In “Chasing Trane: The John Coltrane Documentary,” documentarian John Scheinfeld shows that the music of one of jazz’s most experimental saxophone players still speaks to audiences today.
Born in North Carolina in 1926, Coltrane at first struggled to find his voice. In an early recording he can be heard mimicking the signature flurry of notes of jazz giant and Kansas City native Charlie Parker, but without Parker’s confidence or a sound of his own. By the time he was hired by trumpet player Miles Davis — notably appearing on Davis’ landmark 1959 album “Kind of Blue” — Coltrane’s soulful, spiritual tone was immediately recognizable.
Unique yet accessible, Coltrane’s sound led to both critical and commercial success, exemplified by his 1961 version of “My Favorite Things” from “The Sound of Music.” In Coltrane’s challenging interpretation of the Rodgers and Hammerstein standard, the song ran nearly 14 minutes, intensifying the emotional power of the original.
Scheinfeld concisely maps out Coltrane’s life and career, using archival performance footage and home movies, along with more recent interviews with such former bandmates and musical peers as pianist McCoy Tyner and tenor saxophonist Sonny Rollins. Former President Bill Clinton even makes an appearance, among Coltrane’s many fans.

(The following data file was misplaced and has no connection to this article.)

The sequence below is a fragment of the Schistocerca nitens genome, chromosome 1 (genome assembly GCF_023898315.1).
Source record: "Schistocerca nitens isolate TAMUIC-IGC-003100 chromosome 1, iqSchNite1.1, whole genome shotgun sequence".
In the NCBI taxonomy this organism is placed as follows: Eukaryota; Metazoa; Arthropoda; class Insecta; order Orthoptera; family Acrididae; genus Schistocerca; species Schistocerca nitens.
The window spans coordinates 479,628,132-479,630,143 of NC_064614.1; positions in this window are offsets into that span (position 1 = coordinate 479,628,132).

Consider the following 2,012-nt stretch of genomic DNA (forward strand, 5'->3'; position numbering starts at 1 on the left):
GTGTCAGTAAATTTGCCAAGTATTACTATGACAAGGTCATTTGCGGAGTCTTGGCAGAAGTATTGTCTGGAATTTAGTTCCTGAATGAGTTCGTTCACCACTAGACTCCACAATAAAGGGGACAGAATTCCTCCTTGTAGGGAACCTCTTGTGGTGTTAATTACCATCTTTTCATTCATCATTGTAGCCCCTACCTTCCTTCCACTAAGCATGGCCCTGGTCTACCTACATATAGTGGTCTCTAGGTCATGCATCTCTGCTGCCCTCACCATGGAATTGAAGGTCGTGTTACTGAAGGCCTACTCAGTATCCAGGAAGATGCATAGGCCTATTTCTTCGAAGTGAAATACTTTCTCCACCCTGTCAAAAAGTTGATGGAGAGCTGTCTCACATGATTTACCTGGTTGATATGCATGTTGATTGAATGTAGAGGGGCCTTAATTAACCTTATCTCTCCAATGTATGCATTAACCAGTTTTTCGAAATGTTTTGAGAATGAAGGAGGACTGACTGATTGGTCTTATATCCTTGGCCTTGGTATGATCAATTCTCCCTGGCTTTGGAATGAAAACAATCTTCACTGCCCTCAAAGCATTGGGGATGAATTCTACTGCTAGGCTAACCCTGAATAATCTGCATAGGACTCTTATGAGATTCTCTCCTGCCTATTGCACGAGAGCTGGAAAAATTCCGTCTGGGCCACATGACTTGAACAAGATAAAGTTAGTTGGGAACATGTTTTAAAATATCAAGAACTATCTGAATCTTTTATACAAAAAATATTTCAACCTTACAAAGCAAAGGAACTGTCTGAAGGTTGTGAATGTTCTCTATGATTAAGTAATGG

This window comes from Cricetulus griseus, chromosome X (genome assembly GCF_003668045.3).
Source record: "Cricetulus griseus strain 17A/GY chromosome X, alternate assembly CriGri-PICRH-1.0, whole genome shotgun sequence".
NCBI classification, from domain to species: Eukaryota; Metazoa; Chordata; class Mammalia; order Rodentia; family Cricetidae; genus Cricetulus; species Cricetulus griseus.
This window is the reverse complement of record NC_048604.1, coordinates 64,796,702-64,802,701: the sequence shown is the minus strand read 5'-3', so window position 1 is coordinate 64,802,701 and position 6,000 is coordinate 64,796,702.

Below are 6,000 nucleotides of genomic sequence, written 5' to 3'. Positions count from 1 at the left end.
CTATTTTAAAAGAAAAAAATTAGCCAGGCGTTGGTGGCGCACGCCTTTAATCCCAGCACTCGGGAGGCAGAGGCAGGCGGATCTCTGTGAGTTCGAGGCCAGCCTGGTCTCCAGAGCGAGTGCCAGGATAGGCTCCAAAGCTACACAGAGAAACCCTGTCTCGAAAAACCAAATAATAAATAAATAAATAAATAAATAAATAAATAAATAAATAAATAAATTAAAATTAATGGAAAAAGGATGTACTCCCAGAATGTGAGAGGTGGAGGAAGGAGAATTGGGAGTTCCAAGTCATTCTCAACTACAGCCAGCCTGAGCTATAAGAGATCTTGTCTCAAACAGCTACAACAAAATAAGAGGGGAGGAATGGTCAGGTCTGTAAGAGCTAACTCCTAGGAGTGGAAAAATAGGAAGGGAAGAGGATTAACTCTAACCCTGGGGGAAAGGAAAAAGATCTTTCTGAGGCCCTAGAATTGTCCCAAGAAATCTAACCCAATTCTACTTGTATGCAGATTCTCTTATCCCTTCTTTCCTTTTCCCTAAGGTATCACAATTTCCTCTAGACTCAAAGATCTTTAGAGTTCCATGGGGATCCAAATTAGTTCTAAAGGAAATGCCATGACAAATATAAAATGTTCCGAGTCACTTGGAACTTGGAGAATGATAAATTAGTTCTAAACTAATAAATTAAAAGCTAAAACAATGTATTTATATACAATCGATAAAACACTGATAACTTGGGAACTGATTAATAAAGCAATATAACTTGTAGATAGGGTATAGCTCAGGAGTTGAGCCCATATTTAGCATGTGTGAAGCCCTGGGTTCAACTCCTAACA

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In the end, it’s the music and not the testimonials that makes the movie. At the height of his fame, Coltrane pushed himself — and his fans — in directions that tasked even the most adventurous listeners, pursuing a wildly experimental sound that some considered shrieking. (At the same time, his intentions were clear from such titles as “Peace on Earth.”)
Coltrane succumbed to liver cancer in 1967 at age 40, but his music endures. As guitarist Carlos Santana, one of Coltrane’s fans, puts it, Coltrane didn’t limit himself to one musical genre. Rather, Santana says, “He played life.”
(At the Tivoli.)
Opens Friday at the Tivoli
Not rated. Time: 1:33.